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An Inspector Calls at Playhouse Theatre - Review

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by Penny Nakou (subscribe)
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A classic yet so current play about societal relationships through John PrIistle's Socialist prism now played at the Playhouse Theatre

The Playhouse theatre is hosting the famous play ''An Inspector Calls'' until the 25th of March 2017. Stephen Daldry's multi-award winning production returns to the West End, exactly 70 years after it was first staged in the UK. April 1912, at the home of the prosperous Birling family.

The play opens with a scene of great luxury: Arthur Birling, his wife Sybil, their daughter Sheila and son Eric are in the drawing room just after dinner celebrating in a very lavish fashion Sheila's engagement to Gerald Croft, son of Sir George Croft, and heir to the most successful family business in the North of England.

The dad, Mr. Birling analyses how 'man should look after his own affairs' in a very arrogant way when an inspector, Mr. Goole turns up. He announces to the family that a young woman has killed herself and he is investigating the case. While the whole family is confident that they have nothing to do with this case through the inspection it comes up that every member of the family had influenced the girl's life and determined her ending.

The scene at Playhouse theatre is based on the street outside the Birlings property which looks like a doll's house keeping everyone that stays inside in a small bubble. It's slightly too small for them and for the show's opening minutes they're locked inside and we strain to hear and see them. Each member will come out to talk to the inspector until the truth/real story of the girl is revealed and then their house, their bubble, will demolish on stage leaving the family between the ruins of their world.

Production Image courtesy of MARK DOUET / blog.ticketmaster.co.uk/theatre/photos-inspector-calls-production-29852


The winter of 1944 when the World War II is finishing, John Priestley writes the ''An inspector calls'' to talk about a very important matter: personal responsibility. John Priestley's message is simple; we don't live alone. We are members of the same society and we have each other's responsibility. This matter is so simple that only a great writer could have the courage to write about it saying clearly that: ''the time will soon come when if men will not learn that lesson then they will be taught it in fire and blood and anguish''. The play is set back in 1912 because that era represented the opposite of what people were hoping for in 1945.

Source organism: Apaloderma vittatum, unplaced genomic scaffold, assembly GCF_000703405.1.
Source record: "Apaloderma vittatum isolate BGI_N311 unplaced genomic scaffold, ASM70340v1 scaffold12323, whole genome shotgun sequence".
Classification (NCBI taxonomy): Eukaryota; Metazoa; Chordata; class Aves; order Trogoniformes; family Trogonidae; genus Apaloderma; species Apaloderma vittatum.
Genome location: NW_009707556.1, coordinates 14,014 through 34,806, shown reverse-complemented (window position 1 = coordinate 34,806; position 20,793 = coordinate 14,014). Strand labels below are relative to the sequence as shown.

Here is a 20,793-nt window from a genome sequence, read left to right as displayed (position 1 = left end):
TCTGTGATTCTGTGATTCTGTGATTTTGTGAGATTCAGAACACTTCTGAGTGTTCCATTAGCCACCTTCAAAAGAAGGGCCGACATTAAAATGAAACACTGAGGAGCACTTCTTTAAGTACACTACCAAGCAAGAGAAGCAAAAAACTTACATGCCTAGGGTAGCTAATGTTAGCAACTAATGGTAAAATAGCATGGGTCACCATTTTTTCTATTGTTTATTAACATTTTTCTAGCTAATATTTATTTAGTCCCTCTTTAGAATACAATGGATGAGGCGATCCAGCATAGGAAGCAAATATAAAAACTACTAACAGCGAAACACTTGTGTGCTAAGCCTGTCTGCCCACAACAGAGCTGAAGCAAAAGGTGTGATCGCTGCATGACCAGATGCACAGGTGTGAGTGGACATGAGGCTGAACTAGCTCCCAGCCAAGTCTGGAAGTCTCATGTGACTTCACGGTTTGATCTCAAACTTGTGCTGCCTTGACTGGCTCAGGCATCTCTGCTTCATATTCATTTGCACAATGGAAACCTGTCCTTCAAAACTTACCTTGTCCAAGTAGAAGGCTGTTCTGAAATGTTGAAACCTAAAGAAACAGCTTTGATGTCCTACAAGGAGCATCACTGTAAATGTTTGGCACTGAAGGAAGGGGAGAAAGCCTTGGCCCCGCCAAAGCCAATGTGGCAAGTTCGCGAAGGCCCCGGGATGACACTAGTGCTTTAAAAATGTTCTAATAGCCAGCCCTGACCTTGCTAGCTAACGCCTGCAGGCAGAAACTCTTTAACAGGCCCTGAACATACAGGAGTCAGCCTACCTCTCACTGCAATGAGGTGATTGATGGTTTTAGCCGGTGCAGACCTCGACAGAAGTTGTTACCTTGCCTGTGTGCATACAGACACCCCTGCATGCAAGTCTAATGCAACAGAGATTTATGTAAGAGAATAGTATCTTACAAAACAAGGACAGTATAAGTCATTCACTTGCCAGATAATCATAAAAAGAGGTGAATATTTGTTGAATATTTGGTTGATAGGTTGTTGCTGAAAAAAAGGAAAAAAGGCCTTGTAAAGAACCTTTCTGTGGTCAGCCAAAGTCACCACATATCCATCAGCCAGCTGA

John Priestley in his whole life was a strong supporter of the Labour Party and he never stopped to express his socialist opinion by all means. In June 1940 he started presenting his own radio programme every Sunday evening after the breaking news in BBC called '' Postscripts''. This radio show soon became popular and drew peak audiences of 16 million. ''He proved to be a leader similar to Churchill. He could give us what no one else could; an ideology'' Graham Greene says about him. Some members of the conservative party complained that he was promoting his left ideas through his radio show and Margaret Thatcher said that ''he was giving a comfortable, ideal shine of socialism towards the left''.

After similar complaints and reactions John Priestley's radio programme was cancelled in October 1940. However, his political act and impact did not stop. On the contrary, during the World War II he founded the independent socialist party ''Common Wealth Party''. The political content of his broadcasts and his hopes of a new and different England after the war influenced the politics of the period and helped the Labour Party gain its landslide victory in the 1945 general election. Priestley himself, however, was distrustful of the state. J

John Priestley's argument that ''We are members of one body and responsible for each other'' includes an intertemporal meaning that underlines the peaceful function of society. This replies to everyone that tried to underestimate the importance of his main argument such as Margaret Thatcher, as another Ms Birling, who claimed that: '' Nothing like what they call society exists. There are only individual persons and their families''. John Priestley continued to write and express his ideas and died on the 14th of August 1984.

Casting includes:
Liam Brennan as Inspector Goole
Clive Francis as Mr Birling
Barbara Marten as Mrs Birling
Carmela Corbett as Sheila Birling
Hamish Riddle as Eric Birling
Matthew Douglas as Gerald Croft
Diana Payne-Myers as Edna

Performances are at 7:30pm every day, excluding Sundays, with matinees on Wednesday and Thursday at 2:30pm and Saturday at 3pm. Show running time is 1 hour and 50 minutes, without an interval.

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When: Till March 25
Where: Playhouse Theatre London
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